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A Ghost of a Trick, or Treat
The doorbell chimed again, making Ernie shudder. Just a few more, then it would be over, he promised himself as he grabbed the bowl. One benefit of living at Guard Village – Senior Living was supposed to be that no one visited. No one had warned him Halloween was the exception.
Taking a deep breath, inhaling the lingering scent of burnt cookies that staff had made, he opened the door. Two small children stared up at him.
“Trick or treat,” the tiny ghost child squealed loudly, like the volume might make up for the lack of height. Covered by a white sheet that brushed the ground, it was impossible to determine the exact age or gender. It held a plastic pumpkin tub thrust in front.
Seeing an easy win, Ernie grabbed a handful of sweets ready for a quick toss and a faster retreat.
“No, that’s not how you do it, Max,” the little girl next to him said. She was a chubby-cheeked angel, fake white wings hanging lopsided. Her halo fell off her too small head, but she caught it and put it back up. “You have to wait for them to answer..”
Ernie sagged, the bucket of sweets hanging loose in his hand. He had heard about as many jokes as he could take for this year’s Halloween, but his turn manning the door was almost over. Why couldn’t they just take the sweets and leave?
“He ain’t dressed up. Mama said only those dressed up get the joke, Mazie,” Max said, but he didn’t raise the pumpkin for the sweets again.
Ernie looked down at his old man visage; with his beige trousers, striped cardigan, and white polo shirt underneath his costume were far more authentic than theirs. He was especially proud of his eighty-year-old hands where they held the sweets basket. It was a far better costume than either of them could imagine, and it suited him year round.
Mazie rolled her eyes, catching her halo as it toppled again. “I’ll show you how it’s done. Trick or treat?” Mazie said, pushing forward her pumpkin in a replica of what the boy had done.
Ernie wasn’t the only one to notice. “Hey, that’s the same as what I did!” Max said.
“Don’t be a baby, Max,” Mazie said, nudging herself slightly in front of her. “I’m in charge. Remember, mama said so.”
Little Max deflated, sniffling, and Ernie glimpsed blue eyes through two small holes in the ghost costume, tears brimming.
Ernie let the sweets in his hand fall back into the bucket. “I think I’d like to see a trick,” he said.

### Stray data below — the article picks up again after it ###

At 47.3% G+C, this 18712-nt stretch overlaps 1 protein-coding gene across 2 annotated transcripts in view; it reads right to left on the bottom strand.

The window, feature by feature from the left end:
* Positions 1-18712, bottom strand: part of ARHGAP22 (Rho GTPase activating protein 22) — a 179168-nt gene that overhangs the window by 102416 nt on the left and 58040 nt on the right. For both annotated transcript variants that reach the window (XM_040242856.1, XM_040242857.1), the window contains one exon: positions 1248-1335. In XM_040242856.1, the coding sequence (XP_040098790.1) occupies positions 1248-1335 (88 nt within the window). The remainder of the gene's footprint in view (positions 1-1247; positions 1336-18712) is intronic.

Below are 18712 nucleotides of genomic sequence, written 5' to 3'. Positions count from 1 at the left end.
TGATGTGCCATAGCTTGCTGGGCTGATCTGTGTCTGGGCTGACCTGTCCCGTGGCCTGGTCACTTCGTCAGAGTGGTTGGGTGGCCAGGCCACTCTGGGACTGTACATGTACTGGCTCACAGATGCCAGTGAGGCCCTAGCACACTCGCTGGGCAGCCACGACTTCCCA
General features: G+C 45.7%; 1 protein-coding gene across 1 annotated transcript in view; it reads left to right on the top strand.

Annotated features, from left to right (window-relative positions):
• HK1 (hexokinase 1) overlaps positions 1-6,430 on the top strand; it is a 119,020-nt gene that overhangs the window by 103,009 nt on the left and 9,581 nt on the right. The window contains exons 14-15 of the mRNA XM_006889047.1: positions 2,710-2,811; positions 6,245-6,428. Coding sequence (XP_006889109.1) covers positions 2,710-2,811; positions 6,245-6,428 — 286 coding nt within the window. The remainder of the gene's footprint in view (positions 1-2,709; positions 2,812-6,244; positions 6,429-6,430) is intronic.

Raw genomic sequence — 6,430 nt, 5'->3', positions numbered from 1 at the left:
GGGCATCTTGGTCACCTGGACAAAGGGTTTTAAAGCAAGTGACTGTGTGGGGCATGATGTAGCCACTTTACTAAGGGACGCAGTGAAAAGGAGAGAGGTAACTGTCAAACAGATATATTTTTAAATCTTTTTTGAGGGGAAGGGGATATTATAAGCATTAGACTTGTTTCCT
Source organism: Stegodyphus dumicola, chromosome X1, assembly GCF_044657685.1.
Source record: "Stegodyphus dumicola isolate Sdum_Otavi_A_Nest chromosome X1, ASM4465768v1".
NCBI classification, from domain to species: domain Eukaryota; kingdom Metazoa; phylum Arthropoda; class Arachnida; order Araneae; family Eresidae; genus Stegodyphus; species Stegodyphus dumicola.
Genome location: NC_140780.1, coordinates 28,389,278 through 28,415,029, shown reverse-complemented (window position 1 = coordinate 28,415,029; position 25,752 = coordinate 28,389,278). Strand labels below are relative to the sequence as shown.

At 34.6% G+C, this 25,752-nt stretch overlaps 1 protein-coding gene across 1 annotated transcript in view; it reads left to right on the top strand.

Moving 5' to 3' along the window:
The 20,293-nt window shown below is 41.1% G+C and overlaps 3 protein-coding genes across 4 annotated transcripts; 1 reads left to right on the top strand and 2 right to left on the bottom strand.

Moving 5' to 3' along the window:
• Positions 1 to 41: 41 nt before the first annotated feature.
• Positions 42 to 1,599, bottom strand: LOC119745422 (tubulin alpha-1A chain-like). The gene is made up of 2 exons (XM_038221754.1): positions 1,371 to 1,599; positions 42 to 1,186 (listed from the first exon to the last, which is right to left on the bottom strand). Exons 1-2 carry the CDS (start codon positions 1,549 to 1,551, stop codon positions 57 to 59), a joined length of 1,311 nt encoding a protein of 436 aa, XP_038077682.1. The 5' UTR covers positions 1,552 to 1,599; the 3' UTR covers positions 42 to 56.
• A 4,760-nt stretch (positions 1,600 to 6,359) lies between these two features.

The girl opened her mouth, taking a deep breath, but Ernie raised his hand and pointed at Max, who was still slumped in the ghost costume. “From him,” Ernie added.
“He doesn’t know any jokes. He’s just a baby,” Mazie said, rolling his eyes, though Ernie doubted there was much difference in age between them.
“I’m sure he knows a trick,” Ernie said, crouching, so he was the same height as the boy.
Max shuffled his feet, head down. Ernie hated seeing him so sad, something that would be repeated at every house he visited, his sister taking the credit and putting him down. But it didn’t have to be that way.
Ernie let his magic rise and solidify into an idea. It was glamour, much like the magic he used to build his own form. It coalesced, and he released it with a snap of his fingers towards Max.
The sheet fell to the floor at Max’s feet. The little girl squeaked as she stared at her now translucent brother.
“Oh, I like that trick,” Ernie said, smiling as he filled the two plastic pumpkins that hung limp in both of their hands. “Very good.”
“How did you do that?” Mazie asked, waving her hand through Max’s arm. “How did the sweets still go in the pumpkin?”
The boy looked at Ernie, eyes wide, hovering between fear and excitement. He smiled slowly as he saw how much his sister was getting frustrated. He raised his head high as he gave a small nod. “I’m a ghost,” Max said, struggling to lift his full bucket.
“Show me how you did it?” Mazie said, stomping her foot, now ignoring Ernie.
Max shrugged. “You’re not a ghost,” he said, looking at the girl’s halo.
This time it was Mazie who deflated. As she looked at their full buckets, she tucked a wayward sweet back inside that was threatening to overflow. It didn’t take her long to do the maths as she looked between the buckets and Max.
“This is better than my joke,” Mazie said, voice hushed, a smile slowly rising on her face.
Ernie watched them leave with a satisfied feeling. It would only last a few hours, but with a trick like that, Mazie would have no choice but to include Max now. Ernie wasn’t even worried that someone might find a ghost child odd. Humans were very good at ignoring what they couldn’t understand. After all, it was Halloween.
As a bonus, he’d given away that last of the candy. Ernie headed back inside, handing the empty bowl to the next one in line to stand at the door.
Jerry looked at the empty bowl in his hands, a heavy brow rising. “That many?”
Ernie smiled, shrugging noncommittally. No one said he had to give the sweets out fairly.
Want to read more about Ernie and Pierce? Check out FINDING DEATHS SCYTHE. It’s free with my newsletter and the first released in the Ernie Smith and the Seven Sins story.
Being retired was supposed to be easy. No drama, no family, no problems. Ernie should have known better than to piss off Death.
Death’s Scythe is missing, and he’s refusing to collect any more ghosts until Ernie gives it back.
There’s only one problem. Ernie didn’t steal it.
Unfortunately, Death’s Pride stops him from seeing any other answers. As the ghosts become a problem, Ernie has to choose: find the Scythe, or spend the rest of his retirement with people he couldn’t stand when they’d been alive.
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A Ghost of a Trick, or Treat by Jemma Weir <– You are here